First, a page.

Passion for politics inspires student fund
As a former candidate for the
United States Congress, Director of
the Goldfarb Center for Public
Affairs and Civil Engagement and
William R. Kenan Jr. Professor of
Government L. Sandy Maisel is one
of the most politically experienced
faculty members on the Hill.
Maisel, a Harvard University alum, has been intrigued by politics for the greater part of his life. "When I was at a very impressionable age, President Kennedy was running for office...[which was] an important part of our everyday existence."
Maisel's father also shared a strong interest in politics and once attended a dinner with President Truman, which only served to further Maisel's interest in government affairs. Politics, however, was not Maisel's sole aspiration for his future.
"There were three [other] things on my list: One was to be a rabbi; the second was to be a lawyer; and the third was to be a professor." Fortunately for Colby, only one of these careers panned out for the young man from Buffalo, N.Y.
For the past 38 years, Maisel has shared his passion for politics in the classroom with hundreds of Colby students and now several alumni have made sure that Maisel's dedication will not be forgotten.
At a recent birthday party for Maisel, a small group of alumni announced that they had created the Sandy Maisel Student Research and Internship Fund to honor a professor who had a lasting affect on their lives.
"You taught us how to think critically, how to examine and challenge assumptions, how to challenge authority and how to engage in life, whether in the political process or just in our careers," 1978 alum Daniel Hoefle told Maisel, when the group announced the fund. "We are so appreciative for all that you've done for us that we've started a fund in your honor.
We hope you'll take this gift in the spirit in which it's given--with great love and affection." A leading expert in American politics who is often contacted by reporters seeking comment or counsel on state and national political issues, Maisel was first offered a position on the Hill while writing his doctoral dissertation in Political Science at Columbia University.
He preferred to finish his education before accepting a job, but was asked to interview for the Government Department again the following year. Although he applied for positions at various institutions, Maisel was sure that he would be exceedingly happy at a small liberal arts school.
"I was hired here on a threeyear, non-renewable contract. At the end of the third year, two other people in the [Government] Department left, so they gave me another three-year contract and then after that I was given tenure." This lucky sequence of events has shaped the majority of Maisel's life and uniquely influenced his political career.
Although, Maisel began his career as an educator, he nurtured a dream of becoming involved in politics.
"By the time I was in college, I really decided that what I'd like to do more than anything else was be a member of Congress," Maisel said. He had earned internships and worked on campaigns when he was younger, but did not vie for a position in Congress until 1978. "My whole campaign was run by Colby students. They were terrific. It was a great experience for all of us." This inclusive act demonstrates Maisel's high regard for his students. A handful of seniors relinquished the majority of their time in order to run a campaign for a candidate and professor that they believed in. Although their efforts were unsuccessful, Maisel had the time of his life, yet he admits, "I would never do it again. Anyone who runs for Congress twice is crazy."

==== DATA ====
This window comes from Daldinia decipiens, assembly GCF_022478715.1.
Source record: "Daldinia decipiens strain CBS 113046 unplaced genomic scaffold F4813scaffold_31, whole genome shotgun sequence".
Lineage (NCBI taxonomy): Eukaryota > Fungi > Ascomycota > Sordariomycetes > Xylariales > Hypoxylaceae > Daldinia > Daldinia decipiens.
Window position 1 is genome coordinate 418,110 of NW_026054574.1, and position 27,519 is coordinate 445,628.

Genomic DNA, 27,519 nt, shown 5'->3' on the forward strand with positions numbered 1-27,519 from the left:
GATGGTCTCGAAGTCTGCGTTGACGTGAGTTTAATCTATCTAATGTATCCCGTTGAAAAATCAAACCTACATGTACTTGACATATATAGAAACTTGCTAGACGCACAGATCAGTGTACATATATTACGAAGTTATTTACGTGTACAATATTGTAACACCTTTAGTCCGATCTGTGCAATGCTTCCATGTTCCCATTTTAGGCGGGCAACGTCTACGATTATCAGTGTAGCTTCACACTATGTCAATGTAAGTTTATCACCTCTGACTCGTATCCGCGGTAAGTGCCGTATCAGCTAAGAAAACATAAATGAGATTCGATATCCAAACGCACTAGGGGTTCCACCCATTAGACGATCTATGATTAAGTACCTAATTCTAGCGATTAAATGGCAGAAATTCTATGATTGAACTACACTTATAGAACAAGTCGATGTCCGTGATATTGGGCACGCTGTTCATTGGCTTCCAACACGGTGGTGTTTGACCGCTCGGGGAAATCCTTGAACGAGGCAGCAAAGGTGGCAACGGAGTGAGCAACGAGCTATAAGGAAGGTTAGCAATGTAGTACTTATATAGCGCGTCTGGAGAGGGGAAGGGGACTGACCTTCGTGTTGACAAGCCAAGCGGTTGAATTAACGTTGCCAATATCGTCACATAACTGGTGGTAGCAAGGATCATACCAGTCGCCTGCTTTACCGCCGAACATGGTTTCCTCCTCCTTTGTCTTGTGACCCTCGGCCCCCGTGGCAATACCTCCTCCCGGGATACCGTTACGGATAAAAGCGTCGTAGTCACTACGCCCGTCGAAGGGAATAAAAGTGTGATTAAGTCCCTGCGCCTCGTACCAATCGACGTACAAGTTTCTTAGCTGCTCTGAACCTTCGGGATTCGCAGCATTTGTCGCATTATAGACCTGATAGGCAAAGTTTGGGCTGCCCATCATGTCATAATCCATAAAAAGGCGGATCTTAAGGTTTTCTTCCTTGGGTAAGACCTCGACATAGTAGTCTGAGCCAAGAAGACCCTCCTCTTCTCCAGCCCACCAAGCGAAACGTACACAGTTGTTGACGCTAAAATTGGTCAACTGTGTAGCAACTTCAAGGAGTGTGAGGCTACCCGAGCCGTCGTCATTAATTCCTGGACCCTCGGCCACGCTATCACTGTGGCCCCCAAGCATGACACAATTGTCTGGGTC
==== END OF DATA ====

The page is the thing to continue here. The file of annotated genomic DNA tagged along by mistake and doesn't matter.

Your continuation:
A former chair of the Government Department, Maisel began focusing his talents on directing the Goldfarb Center in 2003.
"The Goldfarb Center is set up essentially to bridge the gap between what people learn in the classroom and how they're going to take that into everyday life," Maisel said. He strives to bring two programs per week to the College, with the goal of intellectually stimulating students in a new way at each event. Maisel utilizes the connections he has formed over his 38 years as a professor of government to aid students in pursuing their interests.
"It's an incredible network and I think that a lot of what students will be doing after here involves networking, especially in this economy." Maisel's role in these particular endeavors is never difficult, since nearly everyone he knows is eager to assist a Colby student. "In five years, I have never made a phone call that the person didn't say, 'Yes.' "
Although Maisel's work keeps him busy, he also has another excuse to never leave campus: His wife, Patrice Franko, is the Grossman Professor of Economics and the Director of the Oak Human Rights Institute.
Both enjoy cooking, and "it's a rare weekend when [they] don't have someone over." Maisel's most recent honor, the Sandy Maisel Student Research and Internship Fund, is a testimony to the profound effect he has had on generations of students. "I think it's the greatest honor that I've ever received, because it was done by former students," Maisel said. Class of 1978 alumni Richard Abrams, Alan Donnenfeld, Daniel Hoefle, Douglas Kaplan, Susan Kenyon and Jeffrey Shribman created the fund and guaranteed $100,000, which will be matched by Trustee William Goldfarb '68, P'00. The money will fund programs at the Goldfarb Center that focus on student internships and research.
The tribute surprised Maisel, who was grateful to have been a part of the former students' educational experiences. "I think that what they're saying is that Colby has been very important to them," said Maisel.
Of all that Maisel has achieved in his life thus far, his dedication to his students has been the most beneficial to his successful career. "The Colby community becomes very much a family to the people who spend their lives here."